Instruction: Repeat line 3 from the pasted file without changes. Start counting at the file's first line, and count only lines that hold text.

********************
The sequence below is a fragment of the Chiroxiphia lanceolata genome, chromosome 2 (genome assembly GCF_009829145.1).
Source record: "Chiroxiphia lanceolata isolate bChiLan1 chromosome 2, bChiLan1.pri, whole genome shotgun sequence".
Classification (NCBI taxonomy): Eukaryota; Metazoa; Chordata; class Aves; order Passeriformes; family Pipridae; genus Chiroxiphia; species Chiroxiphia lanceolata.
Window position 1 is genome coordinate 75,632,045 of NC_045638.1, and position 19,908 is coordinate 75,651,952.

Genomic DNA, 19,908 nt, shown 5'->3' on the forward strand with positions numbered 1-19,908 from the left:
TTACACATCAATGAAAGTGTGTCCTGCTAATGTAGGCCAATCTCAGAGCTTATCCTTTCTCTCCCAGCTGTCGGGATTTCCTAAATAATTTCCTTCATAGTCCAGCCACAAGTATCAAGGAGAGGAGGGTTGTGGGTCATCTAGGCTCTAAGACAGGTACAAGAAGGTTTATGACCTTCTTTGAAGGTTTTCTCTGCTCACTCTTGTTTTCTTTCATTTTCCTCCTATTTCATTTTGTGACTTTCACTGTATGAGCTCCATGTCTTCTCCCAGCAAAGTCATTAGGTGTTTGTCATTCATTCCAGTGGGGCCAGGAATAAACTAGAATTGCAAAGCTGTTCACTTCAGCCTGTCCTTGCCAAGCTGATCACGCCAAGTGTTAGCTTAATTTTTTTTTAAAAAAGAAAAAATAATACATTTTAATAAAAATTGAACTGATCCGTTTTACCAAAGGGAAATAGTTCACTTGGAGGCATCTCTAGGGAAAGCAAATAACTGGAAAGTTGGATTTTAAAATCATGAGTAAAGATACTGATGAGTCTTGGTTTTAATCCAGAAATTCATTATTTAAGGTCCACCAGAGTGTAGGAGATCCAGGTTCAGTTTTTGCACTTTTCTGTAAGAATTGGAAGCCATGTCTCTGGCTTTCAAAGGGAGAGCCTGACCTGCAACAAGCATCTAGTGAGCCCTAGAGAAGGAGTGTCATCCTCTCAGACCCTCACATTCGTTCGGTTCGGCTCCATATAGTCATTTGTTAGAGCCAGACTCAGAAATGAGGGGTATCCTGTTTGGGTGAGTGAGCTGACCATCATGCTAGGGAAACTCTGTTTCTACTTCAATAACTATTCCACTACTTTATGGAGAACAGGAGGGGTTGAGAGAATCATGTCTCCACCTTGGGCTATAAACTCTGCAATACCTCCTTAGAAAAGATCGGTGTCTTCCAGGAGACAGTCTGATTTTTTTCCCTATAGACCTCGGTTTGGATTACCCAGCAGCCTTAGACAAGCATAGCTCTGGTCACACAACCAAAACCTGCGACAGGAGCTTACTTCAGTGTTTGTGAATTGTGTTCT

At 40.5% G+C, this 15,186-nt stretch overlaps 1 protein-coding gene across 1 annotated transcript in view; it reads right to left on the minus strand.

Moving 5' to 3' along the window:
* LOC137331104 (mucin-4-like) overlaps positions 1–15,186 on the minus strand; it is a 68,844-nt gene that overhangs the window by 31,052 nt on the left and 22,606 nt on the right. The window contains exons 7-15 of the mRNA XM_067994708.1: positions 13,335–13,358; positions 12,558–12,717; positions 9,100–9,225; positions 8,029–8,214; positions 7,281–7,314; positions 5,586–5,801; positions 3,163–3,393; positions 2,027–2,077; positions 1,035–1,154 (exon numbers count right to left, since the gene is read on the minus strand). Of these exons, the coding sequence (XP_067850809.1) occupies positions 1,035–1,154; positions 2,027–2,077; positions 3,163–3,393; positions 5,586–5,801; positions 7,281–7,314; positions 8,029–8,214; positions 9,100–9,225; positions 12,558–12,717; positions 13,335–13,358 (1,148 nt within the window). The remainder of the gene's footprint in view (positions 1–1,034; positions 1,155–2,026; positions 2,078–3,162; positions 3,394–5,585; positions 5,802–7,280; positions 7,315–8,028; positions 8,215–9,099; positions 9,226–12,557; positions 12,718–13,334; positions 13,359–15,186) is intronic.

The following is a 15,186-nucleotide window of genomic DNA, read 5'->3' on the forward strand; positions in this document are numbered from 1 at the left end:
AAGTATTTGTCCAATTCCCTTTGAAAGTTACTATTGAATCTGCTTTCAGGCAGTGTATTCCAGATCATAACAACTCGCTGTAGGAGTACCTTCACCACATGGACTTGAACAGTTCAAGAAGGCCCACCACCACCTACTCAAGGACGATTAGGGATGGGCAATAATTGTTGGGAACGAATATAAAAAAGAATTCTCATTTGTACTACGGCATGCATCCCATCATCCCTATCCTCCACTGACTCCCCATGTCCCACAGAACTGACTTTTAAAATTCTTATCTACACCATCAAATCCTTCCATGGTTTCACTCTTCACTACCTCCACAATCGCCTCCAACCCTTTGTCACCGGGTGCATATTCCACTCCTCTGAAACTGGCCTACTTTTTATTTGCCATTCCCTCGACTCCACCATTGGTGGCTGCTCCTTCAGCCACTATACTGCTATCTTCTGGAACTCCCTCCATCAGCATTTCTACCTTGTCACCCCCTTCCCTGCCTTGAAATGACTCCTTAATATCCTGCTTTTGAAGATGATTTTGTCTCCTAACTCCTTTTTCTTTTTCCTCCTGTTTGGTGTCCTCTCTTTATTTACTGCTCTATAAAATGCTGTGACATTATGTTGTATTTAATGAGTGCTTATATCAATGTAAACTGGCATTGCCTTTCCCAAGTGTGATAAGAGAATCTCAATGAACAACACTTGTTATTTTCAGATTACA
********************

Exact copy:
Classification (NCBI taxonomy): Eukaryota; Metazoa; Chordata; class Aves; order Passeriformes; family Pipridae; genus Chiroxiphia; species Chiroxiphia lanceolata.